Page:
SOS Impresa is sponsored by Confesercenti, Italy's second-biggest retail lobby. Its numbers were based primarily on elaborations of figures from the Interior Ministry, government statistics office Istat, and surveys carried out by SWG Srl polling company.
July 24, 2006 (Bloomberg)

24 July 2006

Integration is key to organized crime fight: panel

One of the best ways for Canadian law enforcement agencies to overcome the challenges behind lengthy, expensive and complex criminal investigations is to integrate-and then integrate some more. This was the overwhelming consensus reached by four panelists during an organized crime seminar held at the Canadian Police College last February.

"These investigations (into organized criminal activity) require a great deal of surveillance, so they are incredibly expensive to conduct," said Toronto Police Chief William Blair. "We can only afford them if they are integrated efforts."

It was a boon for law enforcers to have the new "criminal organization" charges introduced in 2001 under anti-gang legislation (Bill C-24), panellists agreed. According to C-24, those offenders found to be associated with a criminal organization are subject to 14 years over and above any substantive charges. Those who are found to be directing a criminal organization could face life in prison.

However, building a case that will support such charges is a formidable challenge for police investigators, said Blair, adding it requires a lot of intelligence-gathering, including extensive wiretapping efforts. Such an operation could go on for several years, after which time police need people to transcribe phone intercepts and pool all of the intelligence together into a comprehensive disclosure package that can be presented in court.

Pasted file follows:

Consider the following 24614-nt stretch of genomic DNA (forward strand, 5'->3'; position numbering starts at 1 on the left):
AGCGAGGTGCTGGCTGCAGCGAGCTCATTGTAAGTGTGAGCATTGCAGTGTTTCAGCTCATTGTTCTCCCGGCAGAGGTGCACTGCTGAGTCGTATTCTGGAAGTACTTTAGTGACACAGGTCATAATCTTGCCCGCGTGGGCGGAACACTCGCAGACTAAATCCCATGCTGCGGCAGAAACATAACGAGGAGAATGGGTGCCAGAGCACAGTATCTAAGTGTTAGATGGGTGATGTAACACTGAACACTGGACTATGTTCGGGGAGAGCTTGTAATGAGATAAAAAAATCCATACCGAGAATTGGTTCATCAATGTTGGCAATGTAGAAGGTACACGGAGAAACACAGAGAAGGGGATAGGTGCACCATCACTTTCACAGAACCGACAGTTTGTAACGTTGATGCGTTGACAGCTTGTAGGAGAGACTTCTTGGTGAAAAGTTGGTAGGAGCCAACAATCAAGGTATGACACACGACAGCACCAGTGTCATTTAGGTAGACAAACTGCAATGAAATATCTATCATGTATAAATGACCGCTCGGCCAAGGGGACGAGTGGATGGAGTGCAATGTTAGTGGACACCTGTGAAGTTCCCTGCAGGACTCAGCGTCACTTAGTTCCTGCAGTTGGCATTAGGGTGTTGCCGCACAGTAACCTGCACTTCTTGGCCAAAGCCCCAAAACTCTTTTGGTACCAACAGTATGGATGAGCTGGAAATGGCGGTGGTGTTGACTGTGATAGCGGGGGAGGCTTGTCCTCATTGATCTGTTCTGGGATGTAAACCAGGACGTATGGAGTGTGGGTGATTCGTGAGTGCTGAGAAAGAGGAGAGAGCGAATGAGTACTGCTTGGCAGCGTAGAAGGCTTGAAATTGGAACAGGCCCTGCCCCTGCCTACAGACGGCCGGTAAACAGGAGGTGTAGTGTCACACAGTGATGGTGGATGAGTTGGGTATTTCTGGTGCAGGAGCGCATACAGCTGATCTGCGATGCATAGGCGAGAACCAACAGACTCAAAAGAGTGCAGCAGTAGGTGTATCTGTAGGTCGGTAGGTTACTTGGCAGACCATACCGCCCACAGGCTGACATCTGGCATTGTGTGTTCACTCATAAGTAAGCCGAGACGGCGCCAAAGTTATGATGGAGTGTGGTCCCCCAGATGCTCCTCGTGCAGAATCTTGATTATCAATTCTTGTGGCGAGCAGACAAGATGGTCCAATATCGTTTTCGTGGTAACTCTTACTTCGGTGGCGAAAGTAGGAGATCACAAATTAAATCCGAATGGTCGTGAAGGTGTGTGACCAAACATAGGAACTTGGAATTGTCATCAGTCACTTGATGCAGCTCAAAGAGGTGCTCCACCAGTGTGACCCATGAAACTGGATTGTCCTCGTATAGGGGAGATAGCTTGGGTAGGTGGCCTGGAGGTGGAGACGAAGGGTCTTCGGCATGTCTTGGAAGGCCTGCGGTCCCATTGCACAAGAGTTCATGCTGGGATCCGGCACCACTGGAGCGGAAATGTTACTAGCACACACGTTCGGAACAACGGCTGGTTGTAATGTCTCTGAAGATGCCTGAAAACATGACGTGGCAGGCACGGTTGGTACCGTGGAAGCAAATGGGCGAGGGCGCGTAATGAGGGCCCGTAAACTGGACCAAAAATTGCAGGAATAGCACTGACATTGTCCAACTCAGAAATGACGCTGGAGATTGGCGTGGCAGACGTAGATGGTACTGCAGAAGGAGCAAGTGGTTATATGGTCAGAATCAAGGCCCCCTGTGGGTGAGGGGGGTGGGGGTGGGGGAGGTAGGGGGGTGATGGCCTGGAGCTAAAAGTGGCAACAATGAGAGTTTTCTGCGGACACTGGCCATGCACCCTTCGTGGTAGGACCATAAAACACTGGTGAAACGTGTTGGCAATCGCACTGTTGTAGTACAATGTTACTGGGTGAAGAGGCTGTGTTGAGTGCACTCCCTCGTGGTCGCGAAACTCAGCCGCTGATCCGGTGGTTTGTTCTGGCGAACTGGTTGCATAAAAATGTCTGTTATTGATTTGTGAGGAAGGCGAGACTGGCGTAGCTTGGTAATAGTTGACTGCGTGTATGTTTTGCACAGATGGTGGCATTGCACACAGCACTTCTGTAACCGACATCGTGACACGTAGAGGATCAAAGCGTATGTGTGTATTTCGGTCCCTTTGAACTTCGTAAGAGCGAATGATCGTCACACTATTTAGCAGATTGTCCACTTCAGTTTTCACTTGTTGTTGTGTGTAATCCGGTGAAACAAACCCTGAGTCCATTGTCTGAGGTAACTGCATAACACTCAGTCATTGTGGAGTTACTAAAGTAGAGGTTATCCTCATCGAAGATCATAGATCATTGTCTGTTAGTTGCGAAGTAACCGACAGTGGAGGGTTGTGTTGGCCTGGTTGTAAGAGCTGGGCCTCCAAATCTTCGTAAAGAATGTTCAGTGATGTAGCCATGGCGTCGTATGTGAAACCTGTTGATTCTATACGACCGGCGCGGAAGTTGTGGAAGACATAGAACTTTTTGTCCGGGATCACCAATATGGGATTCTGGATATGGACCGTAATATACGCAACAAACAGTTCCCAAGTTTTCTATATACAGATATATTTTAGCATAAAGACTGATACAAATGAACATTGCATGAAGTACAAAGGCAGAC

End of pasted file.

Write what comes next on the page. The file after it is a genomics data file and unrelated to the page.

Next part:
For past investigations involving criminal organization charges, which are found in section 467 of the Criminal Code, the Toronto Police Service has teamed up with other police agencies in the Greater Toronto Area, the RCMP and provincial prosecutors who are dedicated to the investigation from start to finish, Blair said.

George Dolhai, senior general counsel with the Department of Justice’s Federal Prosecution Service, said it’s crucial for the prosecution to consult with police from Day 1 of any investigation where criminal organization charges are the end goal. "The (eventual) trial in a complex case is often a trial of the investigation. The more police have an eye out for the prosecution’s (needs), the stronger position they will be in at the time of takedown."

Police can also keep an investigation’s cost at bay by ensuring it has a clear focus and specific objective, added Graeme Cameron, deputy director of the Ontario Crown Law Office - Criminal. Sometimes it’s easy to lose sight of the overall goal, he said, especially during projects that span several years

RCMP Gazette Vol. 68, Issue 2 2006